Online car scams luring unsuspecting buyers with rock-bottom prices

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A months-long Eyewitness News investigation found that many unsuspecting car buyers are getting ripped off when shopping online.

Are used cars advertised online at rock-bottom prices too good to be true? A months-long Eyewitness News investigation found that many unsuspecting car buyers are getting ripped off.

Michael Crawford told Eyewitness News he paid a steep price for what he thought was a great deal.

Crawford had to move quickly. He said his wife Erika needed a way to get to work. The father of four was about to go on tour with his band, Taipan, when the family car broke down.

"I go on Craigslist, and we find a 2006 Nissan Murano, a white Nissan Murano," recalled the 41-year-old Anaheim resident.

The price? Just $2,000.

Crawford said he looked at the links for the Murano, which showed different angles and interior shots of the vehicle. The links also provided the name of the seller as "Ashely Miller" from Fort Belvoir, Virginia.

"It made sense that she was selling it cheap," Crawford said.

In the email Miller sent to Crawford, she explained that the SUV was used by her husband who died four months ago. She said she was "in a hurry to find a buyer...leaving on military duty with my medical team out of the country for a year."

Crawford texted, and the seller responded with a link to what looked like "eBay's Buyer Protection Program," offering a "7-day inspection period." Not satisfied? The program said "funds will be returned."

He thought the transaction was going through eBay Motors. The purchase had to be made using eBay gift cards. Crawford bought $2,000 worth, then called what he thought was eBay to provide the card numbers.

He received purchase confirmation and left to tour with his band.

But when he returned, "there was no car and a panicking wife," Crawford said.

Crawford tried to contact the seller, but the number was disconnected. He then found and called the real eBay Motors.

"They told me I'd been scammed," Crawford said.

Eyewitness News contacted Fort Belvoir, where the seller claimed she was based, but they told us they have no record of "Ashely Miller." Not only that, they get calls on these type of scams about twice a week.

Crawford went to Anaheim police. The department receives about 20 reports a month from people who lose between $800 and $2,000 in similar online car-buying scams just in Anaheim alone, said Anaheim Police Sgt. Daron Wyatt. He said suspects are rarely caught.

"Everything's a sham. The people, nine times out of 10, are out of the country. They're usually overseas," Wyatt said.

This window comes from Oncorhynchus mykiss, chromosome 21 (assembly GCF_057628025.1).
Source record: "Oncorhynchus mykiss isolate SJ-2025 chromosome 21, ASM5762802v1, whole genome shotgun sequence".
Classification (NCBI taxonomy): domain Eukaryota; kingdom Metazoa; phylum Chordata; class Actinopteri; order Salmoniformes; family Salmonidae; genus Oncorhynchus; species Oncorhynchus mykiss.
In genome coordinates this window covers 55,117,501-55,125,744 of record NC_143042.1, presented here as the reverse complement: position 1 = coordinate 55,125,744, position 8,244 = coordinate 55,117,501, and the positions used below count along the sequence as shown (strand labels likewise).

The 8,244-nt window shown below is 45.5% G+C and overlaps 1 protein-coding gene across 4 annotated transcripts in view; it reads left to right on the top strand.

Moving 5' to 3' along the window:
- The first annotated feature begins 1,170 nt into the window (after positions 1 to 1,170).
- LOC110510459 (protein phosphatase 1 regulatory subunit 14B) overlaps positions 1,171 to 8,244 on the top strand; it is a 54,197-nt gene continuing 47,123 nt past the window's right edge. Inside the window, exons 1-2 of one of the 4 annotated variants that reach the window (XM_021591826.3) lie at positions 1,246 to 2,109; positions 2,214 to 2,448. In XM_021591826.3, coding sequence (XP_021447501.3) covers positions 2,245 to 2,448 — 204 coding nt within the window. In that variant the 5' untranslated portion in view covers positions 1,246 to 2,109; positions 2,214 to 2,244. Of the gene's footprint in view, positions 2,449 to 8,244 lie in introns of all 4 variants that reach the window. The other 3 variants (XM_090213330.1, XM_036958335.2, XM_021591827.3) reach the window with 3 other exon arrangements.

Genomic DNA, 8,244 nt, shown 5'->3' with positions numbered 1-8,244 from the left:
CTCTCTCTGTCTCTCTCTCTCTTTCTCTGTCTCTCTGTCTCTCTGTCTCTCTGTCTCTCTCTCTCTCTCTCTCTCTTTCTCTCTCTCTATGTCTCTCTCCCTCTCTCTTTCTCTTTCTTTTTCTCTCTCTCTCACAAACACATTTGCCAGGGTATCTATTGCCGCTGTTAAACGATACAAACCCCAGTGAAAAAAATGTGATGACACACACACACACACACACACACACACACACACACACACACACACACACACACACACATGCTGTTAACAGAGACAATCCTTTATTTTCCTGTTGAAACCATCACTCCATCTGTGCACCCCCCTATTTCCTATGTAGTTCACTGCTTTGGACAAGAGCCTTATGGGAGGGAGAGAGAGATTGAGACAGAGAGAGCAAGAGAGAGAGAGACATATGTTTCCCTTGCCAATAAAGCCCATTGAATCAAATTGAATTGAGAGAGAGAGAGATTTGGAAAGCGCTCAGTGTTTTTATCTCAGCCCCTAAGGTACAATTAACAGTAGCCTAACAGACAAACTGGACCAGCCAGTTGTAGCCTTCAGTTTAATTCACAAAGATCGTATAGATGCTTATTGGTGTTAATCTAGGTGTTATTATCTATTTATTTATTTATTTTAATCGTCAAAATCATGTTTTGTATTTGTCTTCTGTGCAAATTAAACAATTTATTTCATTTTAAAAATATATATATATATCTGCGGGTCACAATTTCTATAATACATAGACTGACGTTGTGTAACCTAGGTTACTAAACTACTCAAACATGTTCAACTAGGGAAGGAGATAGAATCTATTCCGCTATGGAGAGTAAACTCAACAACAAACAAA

Eyewitness News went online and found what looked like the same 2006 Nissan Murano for $2,000, being sold by "Ashely." So, we texted her.

Her response was the exact same story that she sent to Crawford.

We contacted multiple car sellers through Craigslist and received similar responses. A "Staff Sgt. Michael Midgette" based at Offutt Air Force Base said he needed to sell because he was being transferred.

An Offutt spokesperson told us they started hearing about these online ads more than a year ago.

"In every case, there was no record of the individual listed in the advertisement as serving at Offutt Air Force Base", said the Offutt Air Force Base - 55th Wing base Public Affairs Office.

Craigslist did not return our messages.

EBay officials said consumers should be careful if a vehicle is listed on another website, yet the seller says eBay will protect the transaction.

EBay also said another red flag is if the seller is asking you to pay by emailing or calling in the gift card codes or through MoneyGram. EBay said it never does that, because it's not a verifiable form of payment.

"Basically that was all the money we had saved," Crawford said.

To make matters worse, "Ashely" recently contacted him again, offering to sell him the same vehicle.

Crawford said his wife is borrowing vehicles for now to get to work, and he is now forced to walk to doctor's appointments.

He suffers from Alport Syndrome, a rare genetic condition-that requires kidney dialysis.

Crawford said he hopes his experience serves as a warning to others.

To learn more about protection against similar scams, visit the eBay Security Center Page.
Related Topics:
automotivecarscaminternetconsumerconsumer concernsfraudu.s. & worldcalifornia
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